When Eli Drinkwitz was discussing how he’d wrap up his first recruiting class as Missouri’s head coach, he pointed out that he wasn’t just interested in prospects. He wanted someone who could step in and impact the Mizzou offense from the jump.
“We’ve got to sign a defensive back, a couple of defensive linemen, a couple offensive linemen,” he said. “And we’ve got some wiggle room for grad transfers, whether it’s an immediate-impact player or junior-college player that we think can help us score touchdowns. We need a touchdown maker.”
On Saturday, just as Missouri fans needed their spirits lifted after another disappointing game on the hardwood, Drinkwitz delivered the touchdown maker he had been pining after.
Committed!— Damon Hazelton Jr. (@dahazeltonjr) January 25, 2020
Virginia Tech grad transfer receiver Damon Hazelton Jr. says he has committed to #Mizzou. That's a huge boost for the Tigers. He was an All-ACC player in 2018 and had eight touchdown catches in 2019.— Peter Baugh (@Peter_Baugh) January 25, 2020
We often bemoaned Missouri’s seeming lack of playmakers at the wide receiver position in 2019. After promising freshman campaigns, Kam Scott and Jalen Knox hit major sophomore slumps leaving slot receiver Barrett Bannister as the only noticeably improved wideout returning for 2020. And while there’s reason to believe a new staff might be able to glean more out of those promising talents, Hazelton immediately becomes the most proven commodity on the roster.
Just look at these highlights below and feel your heart rate rise.
He’s long. He’s shifty. He’s got good hands. Great awareness. Almost everything you’d want in a touchdown threat. And it’s not as if he’s some random castoff looking for greener pastures. Hazelton is a former All-ACC selection and led Virginia Tech in touchdown receptions in 2019.
Let’s try not to work up too much of a lather here... but this seems like a big deal.
Where he fits:
On top of the depth chart. Duh.
Oh, OK fine, we’ll take a closer look.
From the 2020 roster, Missouri is returning 60 percent of its receiving yards and 62 percent of its receptions, but only 37.5 percent of its receiving touchdowns. Not that 17 TDs was a lot to begin with, but of the seven not scored by Jonathan Nance or Albert Okwuegbunam, five came from Tyler Badie. So if you’re counting the actual wide receivers, Missouri is returning only two receiving touchdowns from the entire 2019 roster.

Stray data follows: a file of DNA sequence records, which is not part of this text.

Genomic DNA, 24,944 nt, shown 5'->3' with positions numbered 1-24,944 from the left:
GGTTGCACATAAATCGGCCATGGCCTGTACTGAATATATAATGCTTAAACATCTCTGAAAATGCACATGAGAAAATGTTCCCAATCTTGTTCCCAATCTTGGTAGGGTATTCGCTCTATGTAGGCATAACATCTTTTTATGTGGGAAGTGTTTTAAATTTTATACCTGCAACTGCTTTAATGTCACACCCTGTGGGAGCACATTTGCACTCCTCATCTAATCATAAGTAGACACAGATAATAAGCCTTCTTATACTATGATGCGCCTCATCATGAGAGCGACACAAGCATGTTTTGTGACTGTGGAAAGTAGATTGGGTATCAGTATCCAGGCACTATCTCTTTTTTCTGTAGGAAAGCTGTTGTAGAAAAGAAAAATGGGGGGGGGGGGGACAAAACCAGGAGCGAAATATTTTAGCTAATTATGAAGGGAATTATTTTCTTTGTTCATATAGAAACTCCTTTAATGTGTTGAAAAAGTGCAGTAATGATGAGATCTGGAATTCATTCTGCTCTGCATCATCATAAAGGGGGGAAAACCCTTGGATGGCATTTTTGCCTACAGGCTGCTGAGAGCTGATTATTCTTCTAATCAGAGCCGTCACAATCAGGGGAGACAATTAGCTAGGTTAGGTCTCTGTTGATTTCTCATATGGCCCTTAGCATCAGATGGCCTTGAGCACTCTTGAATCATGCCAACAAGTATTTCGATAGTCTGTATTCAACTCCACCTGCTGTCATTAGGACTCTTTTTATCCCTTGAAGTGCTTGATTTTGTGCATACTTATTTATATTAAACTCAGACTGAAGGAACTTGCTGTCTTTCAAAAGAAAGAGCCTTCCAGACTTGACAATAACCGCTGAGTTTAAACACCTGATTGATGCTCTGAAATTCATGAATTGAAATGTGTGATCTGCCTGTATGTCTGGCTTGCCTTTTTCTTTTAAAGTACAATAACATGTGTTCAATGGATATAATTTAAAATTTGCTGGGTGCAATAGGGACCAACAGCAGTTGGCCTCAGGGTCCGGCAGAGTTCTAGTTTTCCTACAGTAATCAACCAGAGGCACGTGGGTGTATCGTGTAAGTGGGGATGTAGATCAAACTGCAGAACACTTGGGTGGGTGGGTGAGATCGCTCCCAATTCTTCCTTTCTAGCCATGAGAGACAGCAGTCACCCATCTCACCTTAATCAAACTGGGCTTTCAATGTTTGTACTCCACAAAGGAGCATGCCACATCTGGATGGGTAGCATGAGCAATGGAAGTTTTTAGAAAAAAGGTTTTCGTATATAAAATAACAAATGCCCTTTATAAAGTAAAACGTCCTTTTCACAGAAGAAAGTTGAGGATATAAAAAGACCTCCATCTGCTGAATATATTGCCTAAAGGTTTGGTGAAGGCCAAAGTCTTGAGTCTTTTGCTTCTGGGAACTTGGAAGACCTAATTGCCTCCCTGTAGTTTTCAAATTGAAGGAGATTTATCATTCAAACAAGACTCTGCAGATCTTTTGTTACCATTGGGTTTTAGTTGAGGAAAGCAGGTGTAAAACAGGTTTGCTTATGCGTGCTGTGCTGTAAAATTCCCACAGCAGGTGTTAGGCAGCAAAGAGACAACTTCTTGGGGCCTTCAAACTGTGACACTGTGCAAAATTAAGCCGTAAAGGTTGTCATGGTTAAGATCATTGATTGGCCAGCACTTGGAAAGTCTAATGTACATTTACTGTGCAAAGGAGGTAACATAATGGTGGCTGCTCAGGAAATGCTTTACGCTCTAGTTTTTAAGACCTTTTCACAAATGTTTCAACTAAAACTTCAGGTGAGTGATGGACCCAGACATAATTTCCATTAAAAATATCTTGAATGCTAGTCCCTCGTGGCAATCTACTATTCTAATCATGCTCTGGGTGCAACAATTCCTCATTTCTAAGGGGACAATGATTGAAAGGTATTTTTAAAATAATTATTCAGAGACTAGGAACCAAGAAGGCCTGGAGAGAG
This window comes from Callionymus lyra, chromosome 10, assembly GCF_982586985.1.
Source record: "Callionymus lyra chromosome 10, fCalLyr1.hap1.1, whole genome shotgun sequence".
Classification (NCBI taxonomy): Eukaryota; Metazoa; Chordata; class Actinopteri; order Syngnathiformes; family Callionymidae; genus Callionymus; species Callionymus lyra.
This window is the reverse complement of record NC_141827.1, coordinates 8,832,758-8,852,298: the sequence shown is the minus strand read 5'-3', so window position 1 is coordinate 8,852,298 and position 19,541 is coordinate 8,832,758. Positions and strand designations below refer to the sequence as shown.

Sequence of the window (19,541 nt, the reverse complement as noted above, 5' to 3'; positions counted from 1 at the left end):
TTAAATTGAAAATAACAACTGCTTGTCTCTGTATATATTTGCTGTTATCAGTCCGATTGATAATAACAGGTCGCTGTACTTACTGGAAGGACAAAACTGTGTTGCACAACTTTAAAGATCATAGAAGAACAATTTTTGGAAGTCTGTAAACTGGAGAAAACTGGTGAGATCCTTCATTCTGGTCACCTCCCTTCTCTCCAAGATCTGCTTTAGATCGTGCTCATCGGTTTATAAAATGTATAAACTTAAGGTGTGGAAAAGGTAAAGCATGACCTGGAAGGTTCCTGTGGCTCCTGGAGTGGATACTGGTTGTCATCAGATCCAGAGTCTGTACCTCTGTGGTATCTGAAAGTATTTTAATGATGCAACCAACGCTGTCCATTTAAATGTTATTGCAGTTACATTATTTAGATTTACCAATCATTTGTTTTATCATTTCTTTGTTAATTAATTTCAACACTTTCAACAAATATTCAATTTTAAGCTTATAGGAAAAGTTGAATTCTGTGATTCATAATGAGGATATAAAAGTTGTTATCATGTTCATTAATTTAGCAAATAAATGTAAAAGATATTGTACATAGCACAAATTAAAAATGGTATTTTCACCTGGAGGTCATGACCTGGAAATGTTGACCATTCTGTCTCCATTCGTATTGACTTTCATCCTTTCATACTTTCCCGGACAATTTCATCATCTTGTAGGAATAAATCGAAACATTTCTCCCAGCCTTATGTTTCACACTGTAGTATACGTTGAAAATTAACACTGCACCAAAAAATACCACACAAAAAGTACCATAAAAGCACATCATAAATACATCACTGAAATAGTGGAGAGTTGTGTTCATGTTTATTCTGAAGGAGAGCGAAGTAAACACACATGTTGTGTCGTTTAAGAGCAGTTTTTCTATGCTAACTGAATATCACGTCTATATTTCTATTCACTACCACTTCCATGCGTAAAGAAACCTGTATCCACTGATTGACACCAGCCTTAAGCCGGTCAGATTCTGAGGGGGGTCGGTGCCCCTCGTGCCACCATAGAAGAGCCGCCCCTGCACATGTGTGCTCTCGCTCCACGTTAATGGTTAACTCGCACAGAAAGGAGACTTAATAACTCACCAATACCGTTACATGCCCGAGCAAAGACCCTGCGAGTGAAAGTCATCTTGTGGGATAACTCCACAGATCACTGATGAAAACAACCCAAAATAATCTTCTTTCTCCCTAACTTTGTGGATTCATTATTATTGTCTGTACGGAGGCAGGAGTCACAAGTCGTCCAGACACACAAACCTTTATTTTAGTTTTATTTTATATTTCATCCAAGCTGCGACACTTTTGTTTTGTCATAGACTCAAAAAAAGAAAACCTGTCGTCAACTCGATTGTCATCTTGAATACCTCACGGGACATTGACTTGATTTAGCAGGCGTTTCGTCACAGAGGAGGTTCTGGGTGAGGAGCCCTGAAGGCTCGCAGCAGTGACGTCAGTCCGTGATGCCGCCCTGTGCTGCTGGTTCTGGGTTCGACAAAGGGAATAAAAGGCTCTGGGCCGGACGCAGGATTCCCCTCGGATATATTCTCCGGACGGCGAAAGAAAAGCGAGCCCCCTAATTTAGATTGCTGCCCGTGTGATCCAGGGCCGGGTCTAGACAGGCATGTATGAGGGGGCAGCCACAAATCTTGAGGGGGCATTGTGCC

At 6’2” and 216 pounds, Hazelton immediately becomes the most physically imposing receiver on Missouri’s roster and makes the Tigers’ receiving corps that much deeper. Suddenly Barrett Bannister becomes a true possession guy instead of an every down chunk yardage target. Kam Scott and Jalen Knox both move down a slot, giving them easier matchups. Hazelton doesn’t just add his own talent to the mix, he opens up the field for guys in desperate need of some space to work.
When he’ll play:
This is actually more up in the air than we’d like to think. While Hazelton might qualify as a graduate transfer (i.e. he’d be eligible immediately), he also might fall victim to other transfer rules. Having started his college career at Ball State and later transferred to Virginia Tech, it’s unclear if the NCAA will cause a stink in allowing Hazelton to make a second move. I’m not completely clear on the minutiae, but Hazelton might require an NCAA waiver to be eligible in 2020... and we all know how Missouri gets handled when it comes to matters of the NCAA.
What it all means:
In his look ahead to the year 2020, our very own Nate Edwards set his sights on five wins as a reasonable expectation for Drinkwitz’s first team. He made lots of good points, and I don’t necessarily disagree with him.
At the very least, though, the recruitment of Damon Hazelton Jr. should make you wonder if Drinkwitz is content to coast through his first season on such expectations. The coaching situation at Virginia Tech was murky, and it’s understandable if Hazelton was looking for a place with some more stability. But the Hokies were also an eight-win team in 2019 and look to be pretty set as a division contender in the ACC. You would think a talented receiver like Hazelton wouldn’t be leaving a school like that to come to a rebuilding project.
So while this recruitment could be a simple case of a coach filling one of his biggest stated needs, it also makes you wonder how Drinkwitz is selling his program for the coming season. Sterk hired the young offensive mind to take Missouri football to new heights. Behind talents like Damon Hazelton Jr., it might not be too long before we see results.